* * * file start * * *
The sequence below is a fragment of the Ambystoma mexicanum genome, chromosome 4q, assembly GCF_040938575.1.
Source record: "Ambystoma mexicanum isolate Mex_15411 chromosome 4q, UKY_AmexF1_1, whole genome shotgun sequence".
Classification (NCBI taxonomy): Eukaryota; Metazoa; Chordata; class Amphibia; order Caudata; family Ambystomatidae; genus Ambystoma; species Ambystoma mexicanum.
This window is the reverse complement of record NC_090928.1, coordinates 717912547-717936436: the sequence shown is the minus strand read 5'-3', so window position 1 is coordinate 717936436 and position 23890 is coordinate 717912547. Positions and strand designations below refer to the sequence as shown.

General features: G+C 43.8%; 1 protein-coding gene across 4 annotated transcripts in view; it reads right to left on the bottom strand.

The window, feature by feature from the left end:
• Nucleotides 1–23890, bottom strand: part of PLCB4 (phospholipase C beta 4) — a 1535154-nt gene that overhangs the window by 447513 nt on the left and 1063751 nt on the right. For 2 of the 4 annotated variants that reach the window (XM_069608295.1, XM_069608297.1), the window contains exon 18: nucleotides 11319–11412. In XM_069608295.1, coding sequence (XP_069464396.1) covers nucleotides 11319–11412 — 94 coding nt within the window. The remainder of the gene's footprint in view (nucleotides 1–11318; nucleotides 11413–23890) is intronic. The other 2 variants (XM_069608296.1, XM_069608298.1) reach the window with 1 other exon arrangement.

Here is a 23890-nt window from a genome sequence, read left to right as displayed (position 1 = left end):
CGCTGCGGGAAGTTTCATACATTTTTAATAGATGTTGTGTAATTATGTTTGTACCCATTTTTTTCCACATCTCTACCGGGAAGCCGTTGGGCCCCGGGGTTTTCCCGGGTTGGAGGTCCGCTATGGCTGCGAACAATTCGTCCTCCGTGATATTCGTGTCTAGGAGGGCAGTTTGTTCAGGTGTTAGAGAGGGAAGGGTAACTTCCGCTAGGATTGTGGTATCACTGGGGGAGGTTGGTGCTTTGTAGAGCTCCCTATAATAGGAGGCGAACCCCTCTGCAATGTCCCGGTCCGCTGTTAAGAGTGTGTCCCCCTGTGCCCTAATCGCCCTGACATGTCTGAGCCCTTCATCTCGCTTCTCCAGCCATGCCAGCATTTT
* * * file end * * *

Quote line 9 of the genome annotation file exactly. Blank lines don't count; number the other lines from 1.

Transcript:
CGCTGCGGGAAGTTTCATACATTTTTAATAGATGTTGTGTAATTATGTTTGTACCCATTTTTTTCCACATCTCTACCGGGAAGCCGTTGGGCCCCGGGGTTTTCCCGGGTTGGAGGTCCGCTATGGCTGCGAACAATTCGTCCTCCGTGATATTCGTGTCTAGGAGGGCAGTTTGTTCAGGTGTTAGAGAGGGAAGGGTAACTTCCGCTAGGATTGTGGTATCACTGGGGGAGGTTGGTGCTTTGTAGAGCTCCCTATAATAGGAGGCGAACCCCTCTGCAATGTCCCGGTCCGCTGTTAAGAGTGTGTCCCCCTGTGCCCTAATCGCCCTGACATGTCTGAGCCCTTCATCTCGCTTCTCCAGCCATGCCAGCATTTT